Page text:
The second improvement opportunity we have identified is that the content for the employment workshop is outdated — we have not done a significant content update in 19 years. Therefore, the transformation and redesign will bring in best practice content in the area of career transition. The new content will focus on helping participants develop the vision, strategy, and tactics for their careers. Vision involves determining the life they want, strategy involves creating their roadmap for getting there, and tactics are the actions and steps they'll be using along the journey. There will be three versions of the content — one for each level of employment readiness. The new, best-practice content will cover topics such as the following:

  • Life and career planning;
  • Stress reduction techniques;
  • Mental resiliency training;
  • Transitioning from a military to a civilian work environment and culture
  • Peer support techniques;
  • Networking;
  • Storytelling (how to determine and communicate one's value proposition)
  • Entrepreneurship; and
  • Federal government employment.

TAP will continue to cover the traditional topics like resume writing, interviewing, and dressing for success. A distinctive element of the new employment workshop is that each participant will create an Individual Transition Plan (ITP) — encompassing his/her vision, strategy and tactics — which will serve as the individual's roadmap to meaningful and successful career opportunities. This is a completely new addition to the employment workshop.

The third improvement opportunity we have identified is that, presently, TAP is facilitated by a mixed cadre with different skill levels and training (e.g. contractors, VETS Federal staff, State Disabled Veteran Outreach Program specialists, and Local Veterans Employment Representatives). Our solution is to employ experienced, skilled contract facilitators trained to standards developed as part of the redesign. They will provide interactive facilitation that is based on adult learning principles. A major difference in the new employment workshop will be the emphasis on experiential learning — "learning by doing" — as opposed to the current reliance on PowerPoint slides. Also, by using contract facilitators, we can implement changes more quickly and will have better accountability of their performance. This is a new approach to content delivery.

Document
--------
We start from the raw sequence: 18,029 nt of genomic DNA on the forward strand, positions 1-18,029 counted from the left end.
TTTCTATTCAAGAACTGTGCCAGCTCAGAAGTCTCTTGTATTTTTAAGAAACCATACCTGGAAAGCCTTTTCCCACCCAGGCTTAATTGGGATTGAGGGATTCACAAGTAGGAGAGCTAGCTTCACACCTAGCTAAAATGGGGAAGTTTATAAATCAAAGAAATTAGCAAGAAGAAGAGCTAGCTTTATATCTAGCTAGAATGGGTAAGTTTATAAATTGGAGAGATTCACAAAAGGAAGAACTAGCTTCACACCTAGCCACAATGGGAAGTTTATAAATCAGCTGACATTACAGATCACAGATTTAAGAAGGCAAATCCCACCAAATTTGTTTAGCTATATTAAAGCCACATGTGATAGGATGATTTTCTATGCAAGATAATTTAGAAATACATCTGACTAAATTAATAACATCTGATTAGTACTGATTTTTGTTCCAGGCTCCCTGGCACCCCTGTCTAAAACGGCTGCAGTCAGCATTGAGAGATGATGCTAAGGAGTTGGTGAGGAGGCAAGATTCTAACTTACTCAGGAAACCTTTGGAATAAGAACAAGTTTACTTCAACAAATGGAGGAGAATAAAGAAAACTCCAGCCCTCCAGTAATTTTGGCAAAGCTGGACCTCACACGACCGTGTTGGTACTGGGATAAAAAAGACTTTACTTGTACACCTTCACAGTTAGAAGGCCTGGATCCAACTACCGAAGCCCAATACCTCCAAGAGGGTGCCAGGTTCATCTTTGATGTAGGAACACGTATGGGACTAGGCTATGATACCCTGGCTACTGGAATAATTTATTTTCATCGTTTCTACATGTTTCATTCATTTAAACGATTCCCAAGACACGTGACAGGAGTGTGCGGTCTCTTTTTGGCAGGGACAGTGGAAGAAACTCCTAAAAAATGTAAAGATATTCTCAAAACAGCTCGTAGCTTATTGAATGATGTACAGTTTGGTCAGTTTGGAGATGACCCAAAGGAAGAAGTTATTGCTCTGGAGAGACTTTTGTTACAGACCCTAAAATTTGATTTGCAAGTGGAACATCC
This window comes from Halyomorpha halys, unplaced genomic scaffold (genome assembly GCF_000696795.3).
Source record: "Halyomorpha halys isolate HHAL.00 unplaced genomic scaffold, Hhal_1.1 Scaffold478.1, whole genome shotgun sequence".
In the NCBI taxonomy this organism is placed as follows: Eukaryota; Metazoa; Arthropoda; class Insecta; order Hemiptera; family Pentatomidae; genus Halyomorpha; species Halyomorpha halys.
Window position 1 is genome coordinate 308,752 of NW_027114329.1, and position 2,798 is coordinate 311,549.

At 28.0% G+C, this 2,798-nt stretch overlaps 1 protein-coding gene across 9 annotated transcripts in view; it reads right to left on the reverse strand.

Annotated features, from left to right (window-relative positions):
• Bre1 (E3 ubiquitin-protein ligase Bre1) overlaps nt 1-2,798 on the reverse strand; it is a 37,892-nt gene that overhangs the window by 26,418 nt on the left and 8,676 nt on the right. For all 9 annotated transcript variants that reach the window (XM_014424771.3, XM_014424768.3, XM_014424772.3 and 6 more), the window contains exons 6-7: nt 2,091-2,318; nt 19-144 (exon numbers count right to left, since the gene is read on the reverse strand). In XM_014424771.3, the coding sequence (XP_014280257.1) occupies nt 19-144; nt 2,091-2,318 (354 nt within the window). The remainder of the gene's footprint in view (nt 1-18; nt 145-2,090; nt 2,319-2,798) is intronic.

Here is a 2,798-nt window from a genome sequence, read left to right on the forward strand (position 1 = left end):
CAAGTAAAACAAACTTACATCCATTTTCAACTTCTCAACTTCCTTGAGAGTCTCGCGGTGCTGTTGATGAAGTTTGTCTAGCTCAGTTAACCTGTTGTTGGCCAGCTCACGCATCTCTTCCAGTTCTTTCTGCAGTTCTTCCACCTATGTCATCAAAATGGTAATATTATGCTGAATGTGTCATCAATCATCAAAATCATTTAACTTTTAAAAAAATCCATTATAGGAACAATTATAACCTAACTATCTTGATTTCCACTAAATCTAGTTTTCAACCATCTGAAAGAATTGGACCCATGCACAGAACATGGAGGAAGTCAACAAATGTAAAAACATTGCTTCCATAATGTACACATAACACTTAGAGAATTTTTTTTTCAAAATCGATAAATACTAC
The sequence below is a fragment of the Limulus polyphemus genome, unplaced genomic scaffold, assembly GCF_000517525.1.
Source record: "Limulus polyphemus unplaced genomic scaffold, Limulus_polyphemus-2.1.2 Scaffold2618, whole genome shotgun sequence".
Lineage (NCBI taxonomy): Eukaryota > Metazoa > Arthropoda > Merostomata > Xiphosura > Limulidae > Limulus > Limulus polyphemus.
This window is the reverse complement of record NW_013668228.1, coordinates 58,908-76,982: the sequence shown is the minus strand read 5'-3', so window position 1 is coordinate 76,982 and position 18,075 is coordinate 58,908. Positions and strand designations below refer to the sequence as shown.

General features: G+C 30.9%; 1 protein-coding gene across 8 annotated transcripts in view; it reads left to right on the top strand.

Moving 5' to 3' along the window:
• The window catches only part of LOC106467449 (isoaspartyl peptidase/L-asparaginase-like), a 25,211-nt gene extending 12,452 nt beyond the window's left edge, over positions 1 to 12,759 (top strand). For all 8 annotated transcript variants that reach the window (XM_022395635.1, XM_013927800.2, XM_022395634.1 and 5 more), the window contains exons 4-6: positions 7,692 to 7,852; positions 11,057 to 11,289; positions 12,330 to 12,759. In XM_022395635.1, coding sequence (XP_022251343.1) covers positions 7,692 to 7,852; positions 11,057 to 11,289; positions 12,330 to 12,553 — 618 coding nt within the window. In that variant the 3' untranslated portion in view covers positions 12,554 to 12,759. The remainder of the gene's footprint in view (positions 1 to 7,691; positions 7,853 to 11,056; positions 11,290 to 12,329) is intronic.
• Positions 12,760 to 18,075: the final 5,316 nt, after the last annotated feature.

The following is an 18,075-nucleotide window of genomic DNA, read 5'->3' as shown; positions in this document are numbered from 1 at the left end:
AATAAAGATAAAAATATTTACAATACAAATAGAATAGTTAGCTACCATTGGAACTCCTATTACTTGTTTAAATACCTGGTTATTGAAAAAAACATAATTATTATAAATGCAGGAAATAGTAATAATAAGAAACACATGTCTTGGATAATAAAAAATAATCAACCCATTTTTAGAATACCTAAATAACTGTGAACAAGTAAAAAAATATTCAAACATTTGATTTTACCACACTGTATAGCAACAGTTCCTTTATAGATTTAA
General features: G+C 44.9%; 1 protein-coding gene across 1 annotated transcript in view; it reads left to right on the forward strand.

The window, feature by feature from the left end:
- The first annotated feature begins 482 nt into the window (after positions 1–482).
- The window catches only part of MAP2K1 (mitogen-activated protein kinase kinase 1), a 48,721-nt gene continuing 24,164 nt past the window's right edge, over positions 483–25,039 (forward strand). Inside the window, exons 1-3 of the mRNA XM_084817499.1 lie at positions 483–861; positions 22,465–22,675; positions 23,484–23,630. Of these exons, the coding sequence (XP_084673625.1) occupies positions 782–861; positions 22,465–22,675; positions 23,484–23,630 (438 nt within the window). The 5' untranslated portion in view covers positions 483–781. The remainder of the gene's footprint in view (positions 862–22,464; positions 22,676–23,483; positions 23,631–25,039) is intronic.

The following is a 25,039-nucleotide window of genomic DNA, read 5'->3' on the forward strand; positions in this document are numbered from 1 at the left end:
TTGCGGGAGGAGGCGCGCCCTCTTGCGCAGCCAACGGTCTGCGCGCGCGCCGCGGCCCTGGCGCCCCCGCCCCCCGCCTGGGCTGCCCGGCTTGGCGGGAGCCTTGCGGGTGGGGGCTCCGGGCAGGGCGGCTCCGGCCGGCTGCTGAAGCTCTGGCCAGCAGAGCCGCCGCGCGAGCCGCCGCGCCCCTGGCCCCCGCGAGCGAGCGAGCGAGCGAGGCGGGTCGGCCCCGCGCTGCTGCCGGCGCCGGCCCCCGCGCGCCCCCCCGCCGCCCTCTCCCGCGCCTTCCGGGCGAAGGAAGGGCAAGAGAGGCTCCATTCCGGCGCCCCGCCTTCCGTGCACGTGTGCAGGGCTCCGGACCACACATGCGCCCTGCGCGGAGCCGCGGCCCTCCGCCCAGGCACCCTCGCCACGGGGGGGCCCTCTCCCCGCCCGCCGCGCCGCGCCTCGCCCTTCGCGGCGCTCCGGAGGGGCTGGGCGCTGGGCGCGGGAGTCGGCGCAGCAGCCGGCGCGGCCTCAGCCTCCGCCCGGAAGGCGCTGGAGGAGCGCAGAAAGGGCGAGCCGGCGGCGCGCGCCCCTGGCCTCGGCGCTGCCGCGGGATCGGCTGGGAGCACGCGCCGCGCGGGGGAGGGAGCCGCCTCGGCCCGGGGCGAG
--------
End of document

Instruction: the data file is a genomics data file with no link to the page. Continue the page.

The fourth improvement opportunity we have identified is that, with the current model, there are constraints on access to the program, who can attend, and refresher training. The solution to this is an online, e-learning platform — a "virtual" TAP. The redesign will include an online, e-learning platform that will contain the entire TAP workshop in an engaging, dramatized format that serves as a comprehensive resource for all Service Members, Veterans, Wounded Warriors, spouses, Guard and Reservists. Having an online platform will allow these communities continual and unlimited access to all of the content provided, 24 hours a day, seven days a week. The online platform will be a primary portal to access entrepreneurship training, resources and support from the Small Business Administration (SBA), and other sources. Furthermore, this solution will allow us to receive feedback from online users and track how many there are. The online, e-learning content for the employment workshop will also be available in Spanish. This is a completely new addition to the employment workshop.

The fifth improvement opportunity we have identified is that there are no follow-up services for participants to reinforce and embed what they've learned. When a transitioning Service Member or spouse attends the employment workshop today, they leave with whatever they've absorbed in those two and a half days. Reinforcement of learning is a well-understood principle of adult learning. Our solution to this is what we call "After-TAP Support." In the redesigned workshop, participants will receive customized coaching by phone or online for 60 days after they attend the workshop. This will be "live" person-to-person contact and will focus primarily on assisting the participants with implementing, "pressure-testing" (i.e., comparing the written plan with the participants' actual desires) and revising their Individual Transition Plans. It will also incorporate peer support techniques. This is a completely new addition to the employment workshop.